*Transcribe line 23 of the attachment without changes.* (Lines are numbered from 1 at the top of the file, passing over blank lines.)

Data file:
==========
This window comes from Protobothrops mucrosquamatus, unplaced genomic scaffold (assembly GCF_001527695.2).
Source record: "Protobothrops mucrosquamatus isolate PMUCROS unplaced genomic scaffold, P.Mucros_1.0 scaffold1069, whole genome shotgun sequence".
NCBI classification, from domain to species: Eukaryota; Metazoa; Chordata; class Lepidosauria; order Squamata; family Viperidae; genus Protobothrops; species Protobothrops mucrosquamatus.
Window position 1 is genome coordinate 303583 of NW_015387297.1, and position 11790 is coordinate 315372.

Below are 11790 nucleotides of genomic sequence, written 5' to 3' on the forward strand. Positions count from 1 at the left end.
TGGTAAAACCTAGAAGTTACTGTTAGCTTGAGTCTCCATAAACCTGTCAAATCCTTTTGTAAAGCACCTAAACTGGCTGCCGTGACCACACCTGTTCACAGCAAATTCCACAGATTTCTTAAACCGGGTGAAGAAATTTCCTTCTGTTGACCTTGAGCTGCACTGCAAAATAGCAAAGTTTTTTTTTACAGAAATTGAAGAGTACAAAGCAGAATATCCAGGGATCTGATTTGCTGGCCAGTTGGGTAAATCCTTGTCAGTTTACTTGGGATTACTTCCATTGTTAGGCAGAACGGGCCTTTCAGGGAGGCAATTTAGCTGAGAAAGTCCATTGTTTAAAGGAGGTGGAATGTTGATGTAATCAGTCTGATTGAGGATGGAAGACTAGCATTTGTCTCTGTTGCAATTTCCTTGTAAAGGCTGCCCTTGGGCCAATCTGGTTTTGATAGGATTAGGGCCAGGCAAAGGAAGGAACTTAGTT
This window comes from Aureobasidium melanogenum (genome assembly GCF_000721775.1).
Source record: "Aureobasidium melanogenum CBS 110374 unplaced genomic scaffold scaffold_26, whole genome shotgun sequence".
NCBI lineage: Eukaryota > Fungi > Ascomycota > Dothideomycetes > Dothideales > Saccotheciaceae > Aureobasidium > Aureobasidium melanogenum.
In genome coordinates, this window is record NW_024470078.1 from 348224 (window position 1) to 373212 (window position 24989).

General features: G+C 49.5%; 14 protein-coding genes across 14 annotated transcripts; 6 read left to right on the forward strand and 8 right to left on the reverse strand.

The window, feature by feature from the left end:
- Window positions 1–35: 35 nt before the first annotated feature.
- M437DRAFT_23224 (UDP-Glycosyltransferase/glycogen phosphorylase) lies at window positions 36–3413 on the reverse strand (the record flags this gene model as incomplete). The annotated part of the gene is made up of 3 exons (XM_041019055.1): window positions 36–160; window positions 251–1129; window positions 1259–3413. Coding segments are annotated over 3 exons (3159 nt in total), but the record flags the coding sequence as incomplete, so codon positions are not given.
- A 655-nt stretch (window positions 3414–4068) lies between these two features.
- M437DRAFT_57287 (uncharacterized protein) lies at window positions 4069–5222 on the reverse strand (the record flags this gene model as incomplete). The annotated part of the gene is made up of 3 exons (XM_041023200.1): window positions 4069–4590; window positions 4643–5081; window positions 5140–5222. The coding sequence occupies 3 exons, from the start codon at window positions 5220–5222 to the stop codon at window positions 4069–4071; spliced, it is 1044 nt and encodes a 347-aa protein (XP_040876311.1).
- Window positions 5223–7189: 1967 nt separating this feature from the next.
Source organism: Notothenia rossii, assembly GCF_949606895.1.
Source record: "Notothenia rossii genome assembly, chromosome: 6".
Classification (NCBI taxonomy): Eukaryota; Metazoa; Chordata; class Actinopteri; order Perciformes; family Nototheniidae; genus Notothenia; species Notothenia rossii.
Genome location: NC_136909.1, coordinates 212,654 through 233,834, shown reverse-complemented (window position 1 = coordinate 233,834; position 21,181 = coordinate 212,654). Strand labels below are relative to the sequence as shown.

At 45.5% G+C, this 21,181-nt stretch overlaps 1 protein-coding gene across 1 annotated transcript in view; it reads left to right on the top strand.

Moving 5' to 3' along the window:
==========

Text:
Moving 5' to 3' along the window: